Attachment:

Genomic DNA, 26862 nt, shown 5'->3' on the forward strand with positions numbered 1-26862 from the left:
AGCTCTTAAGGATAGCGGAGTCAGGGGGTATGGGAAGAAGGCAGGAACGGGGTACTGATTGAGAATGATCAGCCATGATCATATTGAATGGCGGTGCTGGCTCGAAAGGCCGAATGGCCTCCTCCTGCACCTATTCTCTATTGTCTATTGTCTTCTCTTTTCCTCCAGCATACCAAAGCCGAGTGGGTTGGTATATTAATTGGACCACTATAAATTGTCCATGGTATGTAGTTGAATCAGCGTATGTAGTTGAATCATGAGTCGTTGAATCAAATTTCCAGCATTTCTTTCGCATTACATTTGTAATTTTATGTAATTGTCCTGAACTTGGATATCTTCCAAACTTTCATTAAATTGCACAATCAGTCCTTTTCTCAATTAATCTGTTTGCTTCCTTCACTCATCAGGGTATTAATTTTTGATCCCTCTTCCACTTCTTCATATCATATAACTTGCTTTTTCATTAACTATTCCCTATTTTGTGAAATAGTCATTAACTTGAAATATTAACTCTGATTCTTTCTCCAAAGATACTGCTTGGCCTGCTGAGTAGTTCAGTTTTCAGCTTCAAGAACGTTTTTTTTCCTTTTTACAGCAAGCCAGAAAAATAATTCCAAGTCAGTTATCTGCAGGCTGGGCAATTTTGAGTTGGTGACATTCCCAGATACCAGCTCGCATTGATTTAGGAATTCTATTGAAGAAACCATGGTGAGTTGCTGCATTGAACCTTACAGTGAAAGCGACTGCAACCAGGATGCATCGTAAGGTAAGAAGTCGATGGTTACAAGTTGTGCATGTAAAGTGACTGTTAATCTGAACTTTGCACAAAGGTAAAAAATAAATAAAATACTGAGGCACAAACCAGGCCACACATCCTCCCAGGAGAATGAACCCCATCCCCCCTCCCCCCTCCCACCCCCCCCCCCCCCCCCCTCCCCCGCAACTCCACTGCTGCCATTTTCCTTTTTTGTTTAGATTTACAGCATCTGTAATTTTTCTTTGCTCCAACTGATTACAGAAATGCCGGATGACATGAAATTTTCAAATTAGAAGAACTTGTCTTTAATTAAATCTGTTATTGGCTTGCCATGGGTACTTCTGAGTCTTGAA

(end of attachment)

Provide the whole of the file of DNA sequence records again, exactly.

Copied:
Genomic DNA, 26862 nt, shown 5'->3' on the forward strand with positions numbered 1-26862 from the left:
AGCTCTTAAGGATAGCGGAGTCAGGGGGTATGGGAAGAAGGCAGGAACGGGGTACTGATTGAGAATGATCAGCCATGATCATATTGAATGGCGGTGCTGGCTCGAAAGGCCGAATGGCCTCCTCCTGCACCTATTCTCTATTGTCTATTGTCTTCTCTTTTCCTCCAGCATACCAAAGCCGAGTGGGTTGGTATATTAATTGGACCACTATAAATTGTCCATGGTATGTAGTTGAATCAGCGTATGTAGTTGAATCATGAGTCGTTGAATCAAATTTCCAGCATTTCTTTCGCATTACATTTGTAATTTTATGTAATTGTCCTGAACTTGGATATCTTCCAAACTTTCATTAAATTGCACAATCAGTCCTTTTCTCAATTAATCTGTTTGCTTCCTTCACTCATCAGGGTATTAATTTTTGATCCCTCTTCCACTTCTTCATATCATATAACTTGCTTTTTCATTAACTATTCCCTATTTTGTGAAATAGTCATTAACTTGAAATATTAACTCTGATTCTTTCTCCAAAGATACTGCTTGGCCTGCTGAGTAGTTCAGTTTTCAGCTTCAAGAACGTTTTTTTTCCTTTTTACAGCAAGCCAGAAAAATAATTCCAAGTCAGTTATCTGCAGGCTGGGCAATTTTGAGTTGGTGACATTCCCAGATACCAGCTCGCATTGATTTAGGAATTCTATTGAAGAAACCATGGTGAGTTGCTGCATTGAACCTTACAGTGAAAGCGACTGCAACCAGGATGCATCGTAAGGTAAGAAGTCGATGGTTACAAGTTGTGCATGTAAAGTGACTGTTAATCTGAACTTTGCACAAAGGTAAAAAATAAATAAAATACTGAGGCACAAACCAGGCCACACATCCTCCCAGGAGAATGAACCCCATCCCCCCTCCCCCCTCCCACCCCCCCCCCCCCCCCCCTCCCCCGCAACTCCACTGCTGCCATTTTCCTTTTTTGTTTAGATTTACAGCATCTGTAATTTTTCTTTGCTCCAACTGATTACAGAAATGCCGGATGACATGAAATTTTCAAATTAGAAGAACTTGTCTTTAATTAAATCTGTTATTGGCTTGCCATGGGTACTTCTGAGTCTTGAA